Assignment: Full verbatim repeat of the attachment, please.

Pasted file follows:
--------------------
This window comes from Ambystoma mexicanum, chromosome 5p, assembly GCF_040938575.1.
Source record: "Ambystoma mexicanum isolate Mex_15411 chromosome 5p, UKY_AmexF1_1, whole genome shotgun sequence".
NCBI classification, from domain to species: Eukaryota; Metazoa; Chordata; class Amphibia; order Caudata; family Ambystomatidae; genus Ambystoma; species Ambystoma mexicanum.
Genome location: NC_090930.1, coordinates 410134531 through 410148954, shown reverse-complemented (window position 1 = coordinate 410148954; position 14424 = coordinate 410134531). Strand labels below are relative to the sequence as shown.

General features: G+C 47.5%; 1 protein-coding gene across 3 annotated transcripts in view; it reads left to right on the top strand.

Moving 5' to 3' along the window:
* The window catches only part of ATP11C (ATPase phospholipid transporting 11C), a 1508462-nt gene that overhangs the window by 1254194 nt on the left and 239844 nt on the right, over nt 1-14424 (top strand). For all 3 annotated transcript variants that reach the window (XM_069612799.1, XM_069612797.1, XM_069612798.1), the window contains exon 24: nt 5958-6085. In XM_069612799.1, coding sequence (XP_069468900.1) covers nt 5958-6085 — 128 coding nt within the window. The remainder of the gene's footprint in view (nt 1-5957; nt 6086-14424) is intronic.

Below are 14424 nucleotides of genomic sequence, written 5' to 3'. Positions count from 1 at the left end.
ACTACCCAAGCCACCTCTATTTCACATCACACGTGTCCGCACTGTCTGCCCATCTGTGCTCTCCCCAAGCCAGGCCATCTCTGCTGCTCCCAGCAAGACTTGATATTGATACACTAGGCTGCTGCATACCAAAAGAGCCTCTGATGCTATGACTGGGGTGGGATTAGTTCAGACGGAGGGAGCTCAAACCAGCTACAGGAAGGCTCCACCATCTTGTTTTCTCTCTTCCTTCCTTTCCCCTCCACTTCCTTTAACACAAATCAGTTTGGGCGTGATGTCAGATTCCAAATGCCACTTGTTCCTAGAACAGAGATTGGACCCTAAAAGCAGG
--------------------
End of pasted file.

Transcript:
This window comes from Ambystoma mexicanum, chromosome 5p, assembly GCF_040938575.1.
Source record: "Ambystoma mexicanum isolate Mex_15411 chromosome 5p, UKY_AmexF1_1, whole genome shotgun sequence".
NCBI classification, from domain to species: Eukaryota; Metazoa; Chordata; class Amphibia; order Caudata; family Ambystomatidae; genus Ambystoma; species Ambystoma mexicanum.
Genome location: NC_090930.1, coordinates 410134531 through 410148954, shown reverse-complemented (window position 1 = coordinate 410148954; position 14424 = coordinate 410134531). Strand labels below are relative to the sequence as shown.

General features: G+C 47.5%; 1 protein-coding gene across 3 annotated transcripts in view; it reads left to right on the top strand.

Moving 5' to 3' along the window:
* The window catches only part of ATP11C (ATPase phospholipid transporting 11C), a 1508462-nt gene that overhangs the window by 1254194 nt on the left and 239844 nt on the right, over nt 1-14424 (top strand). For all 3 annotated transcript variants that reach the window (XM_069612799.1, XM_069612797.1, XM_069612798.1), the window contains exon 24: nt 5958-6085. In XM_069612799.1, coding sequence (XP_069468900.1) covers nt 5958-6085 — 128 coding nt within the window. The remainder of the gene's footprint in view (nt 1-5957; nt 6086-14424) is intronic.

Below are 14424 nucleotides of genomic sequence, written 5' to 3'. Positions count from 1 at the left end.
ACTACCCAAGCCACCTCTATTTCACATCACACGTGTCCGCACTGTCTGCCCATCTGTGCTCTCCCCAAGCCAGGCCATCTCTGCTGCTCCCAGCAAGACTTGATATTGATACACTAGGCTGCTGCATACCAAAAGAGCCTCTGATGCTATGACTGGGGTGGGATTAGTTCAGACGGAGGGAGCTCAAACCAGCTACAGGAAGGCTCCACCATCTTGTTTTCTCTCTTCCTTCCTTTCCCCTCCACTTCCTTTAACACAAATCAGTTTGGGCGTGATGTCAGATTCCAAATGCCACTTGTTCCTAGAACAGAGATTGGACCCTAAAAGCAGG